Please use this identifier to cite or link to this item: https://hdl.handle.net/2440/121969
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Type: Journal article
Title: Characterization of large structural genetic mosaicism in human autosomes
Author: Machiela, M.
Zhou, W.
Sampson, J.
Dean, M.
Jacobs, K.
Black, A.
Brinton, L.
Chang, I.
Chen, C.
Chen, C.
Chen, K.
Cook, L.
Crous Bou, M.
De Vivo, I.
Doherty, J.
Friedenreich, C.
Gaudet, M.
Haiman, C.
Hankinson, S.
Hartge, P.
et al.
Citation: American Journal of Human Genetics, 2015; 96(3):487-497
Publisher: Cell Press
Issue Date: 2015
ISSN: 0002-9297
1537-6605
Statement of
Responsibility: 
Mitchell J.Machiela, Weiyin Zhou, Joshua N.Sampson, Michael C.Dean, Kevin B.Jacobs ... Luis A. Perez-Jurado ... et al.
Abstract: Analyses of genome-wide association study (GWAS) data have revealed that detectable genetic mosaicism involving large (>2 Mb) structural autosomal alterations occurs in a fraction of individuals. We present results for a set of 24,849 genotyped individuals (total GWAS set II [TGSII]) in whom 341 large autosomal abnormalities were observed in 168 (0.68%) individuals. Merging data from the new TGSII set with data from two prior reports (the Gene-Environment Association Studies and the total GWAS set I) generated a large dataset of 127,179 individuals; we then conducted a meta-analysis to investigate the patterns of detectable autosomal mosaicism (n = 1,315 events in 925 [0.73%] individuals). Restricting to events >2 Mb in size, we observed an increase in event frequency as event size decreased. The combined results underscore that the rate of detectable mosaicism increases with age (p value = 5.5 × 10(-31)) and is higher in men (p value = 0.002) but lower in participants of African ancestry (p value = 0.003). In a subset of 47 individuals from whom serial samples were collected up to 6 years apart, complex changes were noted over time and showed an overall increase in the proportion of mosaic cells as age increased. Our large combined sample allowed for a unique ability to characterize detectable genetic mosaicism involving large structural events and strengthens the emerging evidence of non-random erosion of the genome in the aging population.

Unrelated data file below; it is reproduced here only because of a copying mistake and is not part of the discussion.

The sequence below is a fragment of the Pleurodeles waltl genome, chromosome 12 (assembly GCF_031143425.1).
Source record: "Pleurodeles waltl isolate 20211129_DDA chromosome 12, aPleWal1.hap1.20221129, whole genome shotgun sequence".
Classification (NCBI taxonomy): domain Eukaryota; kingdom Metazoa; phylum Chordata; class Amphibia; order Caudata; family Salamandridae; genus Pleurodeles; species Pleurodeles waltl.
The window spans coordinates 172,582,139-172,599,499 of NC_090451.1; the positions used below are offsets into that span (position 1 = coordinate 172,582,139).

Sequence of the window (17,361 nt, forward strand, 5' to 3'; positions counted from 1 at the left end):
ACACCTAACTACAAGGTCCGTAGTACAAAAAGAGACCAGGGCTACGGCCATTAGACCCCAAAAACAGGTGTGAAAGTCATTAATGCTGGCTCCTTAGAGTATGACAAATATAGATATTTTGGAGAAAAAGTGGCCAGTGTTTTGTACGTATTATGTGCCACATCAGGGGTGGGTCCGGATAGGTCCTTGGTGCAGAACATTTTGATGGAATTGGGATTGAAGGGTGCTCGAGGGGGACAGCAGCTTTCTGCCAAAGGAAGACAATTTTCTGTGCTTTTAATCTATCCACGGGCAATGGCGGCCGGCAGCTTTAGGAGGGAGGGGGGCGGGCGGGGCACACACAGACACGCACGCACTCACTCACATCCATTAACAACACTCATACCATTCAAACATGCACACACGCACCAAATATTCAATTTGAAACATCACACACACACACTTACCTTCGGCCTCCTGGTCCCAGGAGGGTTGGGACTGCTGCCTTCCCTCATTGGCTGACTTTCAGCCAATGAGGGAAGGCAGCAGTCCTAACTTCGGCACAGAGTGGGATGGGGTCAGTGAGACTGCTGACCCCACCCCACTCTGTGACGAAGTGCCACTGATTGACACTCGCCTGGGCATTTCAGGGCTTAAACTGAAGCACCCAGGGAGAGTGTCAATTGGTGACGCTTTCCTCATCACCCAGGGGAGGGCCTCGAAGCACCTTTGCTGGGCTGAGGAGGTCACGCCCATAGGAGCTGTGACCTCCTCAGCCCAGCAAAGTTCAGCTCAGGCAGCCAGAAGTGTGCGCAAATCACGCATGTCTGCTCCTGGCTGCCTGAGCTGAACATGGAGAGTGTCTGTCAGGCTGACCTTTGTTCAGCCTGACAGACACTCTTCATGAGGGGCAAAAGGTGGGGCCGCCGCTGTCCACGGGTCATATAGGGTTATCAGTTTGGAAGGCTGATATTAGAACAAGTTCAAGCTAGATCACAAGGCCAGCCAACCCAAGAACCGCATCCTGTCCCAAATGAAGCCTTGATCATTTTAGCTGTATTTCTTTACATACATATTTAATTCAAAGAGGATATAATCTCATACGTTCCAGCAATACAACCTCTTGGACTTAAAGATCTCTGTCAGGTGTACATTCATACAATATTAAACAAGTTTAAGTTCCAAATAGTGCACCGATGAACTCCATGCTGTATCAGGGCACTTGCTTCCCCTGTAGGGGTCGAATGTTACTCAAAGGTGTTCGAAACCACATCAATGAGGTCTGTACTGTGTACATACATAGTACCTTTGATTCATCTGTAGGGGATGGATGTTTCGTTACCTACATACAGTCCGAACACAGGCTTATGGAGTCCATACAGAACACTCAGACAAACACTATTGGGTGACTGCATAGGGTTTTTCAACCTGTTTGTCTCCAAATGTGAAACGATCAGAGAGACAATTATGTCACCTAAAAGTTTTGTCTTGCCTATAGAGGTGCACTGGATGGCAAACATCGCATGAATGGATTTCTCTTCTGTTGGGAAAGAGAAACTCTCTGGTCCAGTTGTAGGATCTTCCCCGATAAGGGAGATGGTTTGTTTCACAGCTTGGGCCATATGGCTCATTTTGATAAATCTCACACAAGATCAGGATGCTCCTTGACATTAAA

Keywords: Genotype
Rights: Copyright status unknown
DOI: 10.1016/j.ajhg.2015.01.011
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